Selwood picks on housing, traffic & planning failures
Infrastructure NZ chief executive Stephen Selwood found the report “underlines the urgent need for the Government to deliver affordable housing & efficient transport systems in our growing cities.”
Citing the margins growing between Australia’s cities & New Zealand’s, particularly Auckland, Mr Selwood focused on traffic congestion and said New Zealand’s planning, governance & funding system needed urgent repair.
“PwC compared the performance of 11 Australasian growth cities over the last decade and found that households in successfully growing Australian cities have enjoyed significant improvements in discretionary income, relative to New Zealand.
“Discretionary income is the money left over after tax and spending on housing, transport and other essentials. It provides an insight into the quality of life in each city.
“Perth, Brisbane & Adelaide households each saw increases of between $300 & $400/week over the 10 years from 2008-18.
“New Zealand’s top performing city, Wellington, saw median household discretionary income increase by $137/week, or around one-third that of Perth. Discretionary incomes in Hamilton, Tauranga & Queenstown increased by around $60-$70/week, or one-fifth that of Australia’s more successful cities. Even Christchurch, which experienced a devastating series of earthquakes in the assessed period, saw discretionary income increase by $124/week.
Less in Aucklanders’ pockets, but explanation falls short
“But Auckland’s performance is of serious concern. Unlike the other 10 cities analysed, discretionary incomes in Auckland actually fell. The median Auckland household now has $96 less in their pocket at the end of each week than they did 10 years ago. An additional $5000/year would make an enormous difference for thousands of households who are struggling to make ends meet.
“Auckland was the only city to experience both increasing costs & flat income growth. Sydney’s equivalent growth in the cost of living was offset by rising real incomes. Weaker income growth in Tauranga, Queenstown, Hamilton & Melbourne, on the other hand, was ameliorated by smaller growth in the cost of living.”
Mr Selwood said the reason for New Zealand’s weaker performance wasn’t explained by Australia’s higher economic, & therefore income, growth: “It is in the cost of living that we have struggled. High urban land prices have increased the amount households & businesses must spend on accommodation & rent. In addition, increasing congestion combined with higher transport taxes & fares have pushed up travel costs, not only for households, but for the producers & sellers of goods & services, thereby making our economy less competitive.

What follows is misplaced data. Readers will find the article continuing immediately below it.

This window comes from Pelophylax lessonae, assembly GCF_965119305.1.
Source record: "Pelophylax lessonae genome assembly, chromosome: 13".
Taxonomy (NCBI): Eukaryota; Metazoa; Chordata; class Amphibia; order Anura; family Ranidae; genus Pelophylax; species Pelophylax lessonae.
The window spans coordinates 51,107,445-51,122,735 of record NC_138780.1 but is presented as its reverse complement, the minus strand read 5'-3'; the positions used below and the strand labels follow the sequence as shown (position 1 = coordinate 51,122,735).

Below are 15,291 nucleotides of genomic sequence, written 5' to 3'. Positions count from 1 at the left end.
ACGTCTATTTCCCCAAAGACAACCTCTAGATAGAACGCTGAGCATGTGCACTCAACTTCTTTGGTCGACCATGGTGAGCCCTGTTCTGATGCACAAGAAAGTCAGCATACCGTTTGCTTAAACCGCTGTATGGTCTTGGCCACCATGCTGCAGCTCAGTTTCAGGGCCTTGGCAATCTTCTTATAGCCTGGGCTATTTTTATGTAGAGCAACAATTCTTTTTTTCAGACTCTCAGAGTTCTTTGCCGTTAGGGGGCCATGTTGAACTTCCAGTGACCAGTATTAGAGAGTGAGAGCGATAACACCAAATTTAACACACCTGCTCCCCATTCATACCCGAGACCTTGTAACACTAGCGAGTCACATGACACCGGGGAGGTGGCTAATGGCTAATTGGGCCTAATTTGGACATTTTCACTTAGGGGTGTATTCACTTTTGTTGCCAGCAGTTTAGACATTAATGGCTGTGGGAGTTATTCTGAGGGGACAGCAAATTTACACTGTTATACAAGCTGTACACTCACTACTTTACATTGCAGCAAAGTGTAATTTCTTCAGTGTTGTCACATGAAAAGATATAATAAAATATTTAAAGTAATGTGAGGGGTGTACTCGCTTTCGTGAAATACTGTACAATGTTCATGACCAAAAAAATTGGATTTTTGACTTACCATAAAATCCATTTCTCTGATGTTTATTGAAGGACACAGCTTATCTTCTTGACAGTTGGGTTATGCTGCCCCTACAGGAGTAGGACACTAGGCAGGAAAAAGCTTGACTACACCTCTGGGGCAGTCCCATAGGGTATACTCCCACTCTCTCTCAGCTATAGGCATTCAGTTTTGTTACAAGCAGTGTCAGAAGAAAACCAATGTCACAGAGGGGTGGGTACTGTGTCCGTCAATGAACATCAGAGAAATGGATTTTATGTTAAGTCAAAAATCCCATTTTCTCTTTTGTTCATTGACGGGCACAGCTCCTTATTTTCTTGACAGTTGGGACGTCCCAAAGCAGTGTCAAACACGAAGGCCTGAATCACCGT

“New Zealand’s failure to manage growth is seeing the standard of living fall further & further behind Australia’s attractive second tier cities.
Clarity on serviced land supply would have added impetus
“The Government’s well-being budget, urban growth agenda & plans for fundamental review of our planning laws & local government structure & funding have the potential to address systemic problems across New Zealand.
“Bipartisan political support will be needed to enact major reform of our deficient planning, governance & funding system, which is the root cause of the problems we are facing.
“Meanwhile, decisive action is now required to address immediate growth pressures. Increasing the supply of land is one critical response. Urban land must be made more affordable in sufficient quantities to attract investment & enable scale.
“The other critical element is servicing that land with infrastructure so that homes & businesses can be delivered. Plans to enable private financing of infrastructure for housing development need to be accelerated.
“A step change in the supply of serviced land is urgently needed. With the construction sector operating at close to capacity, productivity improvements are the only real option to deliver the infrastructure & homes New Zealand needs.
“Clarity of the project pipeline, policy certainty & development at scale are the 3 essential elements to lifting construction sector productivity and encouraging investment in capital, skills & expertise in New Zealand & from overseas.
“There really is no time to waste. New Zealand households are already paying $200/week more than households in Perth to cover the inflated cost of housing. Without urgent action, we risk another brain drain simply because our housing markets do not function.
“New Zealand can materially & significantly lift real incomes, reduce the need for Government transfers and enhance liveability by resolving the growth crisis. This is the Budget where things must start to happen.”
8 August 2018: Unitary plan already steering Auckland housing toward intensification, says council economist
Attribution: PWC report.